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Volume 12, Number 10—October 2006

Zoonotic Cutaneous Leishmaniasis, Afghanistan

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To the Editor: Recent reports from Afghanistan have focused on the current status of war- and refugee-related anthroponotic cutaneous leishmaniasis (ACL), caused by Leishmania tropica, in Kabul City, refugee camps, and Fayzabad City (Badakhshan Province) (14). In central Asia, ACL is transmitted mainly by the sandfly Phlebotomus sergenti in urban or periurban environments (5).

Zoonotic cutaneous leishmaniasis (ZCL), caused by L. major, occurs autochthonously in Afghanistan, but little is known about its regional and seasonal distribution or other disease characteristics (6,7). Recently, cases have been reported in troops deployed to the Mazar-e Sharif area: 19 cases among the British military contingent in 2004, 186 among Dutch troops in 2005 (overall attack rate 20.9%), and 14 among German troops in 2005 (8). This yet-undescribed L. major variant is highly aggressive, often disseminates and causes nodular lymphangitis, and is associated with delayed or poor response to treatment with sodium stibogluconate or miltefosine.

Regional epidemiologic reports, when available from Afghan or international health authorities, usually mention cutaneous leishmaniasis cases without further elaboration. To evaluate the current threat and specific epidemiology of cutaneous leishmaniasis in Mazar-e Sharif, medical entomologic and epidemiologic field investigations were conducted in June and October 2005. Results show that ZCL, ACL, and visceral leishmaniasis (VL) are endemic to Mazar-e Sharif. Data from patients seeking treatment from March 21, 2004, through March 20, 2005, at the Balkh Province Leishmaniasis Center, Mazar-e Sharif, showed that of 3,958 cases, 3,782 (95.5%) were ZCL, 174 (4.4%) were ACL, and 2 (0.05%) were VL; the number of unreported cases during this time is unknown. A sharp increase (4.4- to 5.4-fold) in ZCL cases was found when data from July 21 through August 20 and from August 21 through September 20, 2004, (30 and 169 cases, respectively) were compared with data for the same periods in 2005 (163 and 744 cases, respectively). ZCL chiefly affects farmers, nomads, and refugees. By sex, cases occurred in 1,991 (52.6%) male and 1,791 (47.4%) female patients. By age group, the rate for ZCL in young children was similar to that for other age groups: 1,167 (30.9%) cases in children <4 years of age, 1,218 (32.2%) cases in children 5–14 years of age, and 1,397 (36.9%) cases in persons >15 years of age. In the leishmaniasis center, cutaneous infections are confirmed by seeing Leishmania parasites in Giemsa-stained smears obtained directly from skin lesions. Although sporadically confirmed by culture and PCR, ZCL and ACL are usually differentiated by specific clinical aspects, especially of skin lesions: dry lesions characterize urban ACL; wet lesions, often superinfected and disseminating, characterize rural ZCL.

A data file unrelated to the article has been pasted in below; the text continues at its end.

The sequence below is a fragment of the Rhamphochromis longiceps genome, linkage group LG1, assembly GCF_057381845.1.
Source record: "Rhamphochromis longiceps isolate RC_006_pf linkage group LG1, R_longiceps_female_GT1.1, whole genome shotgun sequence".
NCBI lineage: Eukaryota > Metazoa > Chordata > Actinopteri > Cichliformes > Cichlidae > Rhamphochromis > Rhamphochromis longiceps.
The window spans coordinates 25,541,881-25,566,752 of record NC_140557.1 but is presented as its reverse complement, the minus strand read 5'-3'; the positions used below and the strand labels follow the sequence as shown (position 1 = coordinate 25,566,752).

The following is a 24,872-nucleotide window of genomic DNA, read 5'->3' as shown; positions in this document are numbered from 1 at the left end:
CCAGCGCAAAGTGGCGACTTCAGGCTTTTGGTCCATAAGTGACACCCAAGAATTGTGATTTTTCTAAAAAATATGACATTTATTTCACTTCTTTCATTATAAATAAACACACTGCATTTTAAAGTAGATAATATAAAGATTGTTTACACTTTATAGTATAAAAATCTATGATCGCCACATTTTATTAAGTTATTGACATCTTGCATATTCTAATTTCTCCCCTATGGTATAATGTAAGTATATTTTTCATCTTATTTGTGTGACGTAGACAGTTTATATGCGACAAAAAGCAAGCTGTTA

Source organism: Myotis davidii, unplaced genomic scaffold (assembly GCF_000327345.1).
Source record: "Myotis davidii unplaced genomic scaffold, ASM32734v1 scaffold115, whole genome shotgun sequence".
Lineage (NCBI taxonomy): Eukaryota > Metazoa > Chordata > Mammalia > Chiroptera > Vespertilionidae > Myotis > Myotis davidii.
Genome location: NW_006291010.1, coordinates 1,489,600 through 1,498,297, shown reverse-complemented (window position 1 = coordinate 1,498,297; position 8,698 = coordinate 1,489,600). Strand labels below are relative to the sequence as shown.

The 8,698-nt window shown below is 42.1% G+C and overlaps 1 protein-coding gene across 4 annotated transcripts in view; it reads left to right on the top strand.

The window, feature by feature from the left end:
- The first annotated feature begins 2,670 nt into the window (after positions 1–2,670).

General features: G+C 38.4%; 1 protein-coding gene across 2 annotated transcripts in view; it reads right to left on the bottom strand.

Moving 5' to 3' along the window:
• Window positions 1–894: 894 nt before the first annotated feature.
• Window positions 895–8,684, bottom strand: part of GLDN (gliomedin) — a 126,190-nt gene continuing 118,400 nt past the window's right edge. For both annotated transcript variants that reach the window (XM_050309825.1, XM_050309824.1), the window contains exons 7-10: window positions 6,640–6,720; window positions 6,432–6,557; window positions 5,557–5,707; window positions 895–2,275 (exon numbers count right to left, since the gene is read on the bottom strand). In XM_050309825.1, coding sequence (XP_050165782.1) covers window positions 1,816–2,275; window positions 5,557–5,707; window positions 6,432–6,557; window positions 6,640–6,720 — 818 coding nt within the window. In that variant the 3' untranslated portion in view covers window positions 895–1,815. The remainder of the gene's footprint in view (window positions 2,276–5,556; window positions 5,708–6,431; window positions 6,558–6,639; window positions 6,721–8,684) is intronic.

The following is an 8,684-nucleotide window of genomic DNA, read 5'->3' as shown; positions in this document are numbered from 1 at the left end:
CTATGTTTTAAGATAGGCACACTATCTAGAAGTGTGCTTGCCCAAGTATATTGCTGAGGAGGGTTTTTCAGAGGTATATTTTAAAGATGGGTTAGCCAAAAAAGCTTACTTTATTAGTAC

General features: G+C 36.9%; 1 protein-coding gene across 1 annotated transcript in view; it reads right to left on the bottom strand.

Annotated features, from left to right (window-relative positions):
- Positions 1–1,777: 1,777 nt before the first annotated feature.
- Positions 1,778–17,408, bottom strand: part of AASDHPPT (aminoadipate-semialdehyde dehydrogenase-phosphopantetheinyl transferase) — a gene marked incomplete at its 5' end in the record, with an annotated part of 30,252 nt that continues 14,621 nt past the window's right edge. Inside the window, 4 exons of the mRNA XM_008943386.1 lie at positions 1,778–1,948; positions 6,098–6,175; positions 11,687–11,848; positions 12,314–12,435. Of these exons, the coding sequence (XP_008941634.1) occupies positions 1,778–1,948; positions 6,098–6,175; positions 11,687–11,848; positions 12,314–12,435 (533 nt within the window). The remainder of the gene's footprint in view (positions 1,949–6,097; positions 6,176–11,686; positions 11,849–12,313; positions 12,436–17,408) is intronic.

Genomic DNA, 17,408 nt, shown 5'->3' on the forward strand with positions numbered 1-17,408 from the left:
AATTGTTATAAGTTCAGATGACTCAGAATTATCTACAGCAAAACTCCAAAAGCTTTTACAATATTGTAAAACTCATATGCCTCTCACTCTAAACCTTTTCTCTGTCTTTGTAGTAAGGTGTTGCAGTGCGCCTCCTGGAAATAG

Thumbnail of Seasonal distribution pattern of zoonotic cutaneous leishmaniasis (panel A) and anthroponotic cutaneous leishmaniasis (panel B) cases registered in the Balkh Province Leishmaniasis Center, Mazar-e Sharif, Afghanistan, March 21, 2004, through March 20, 2005.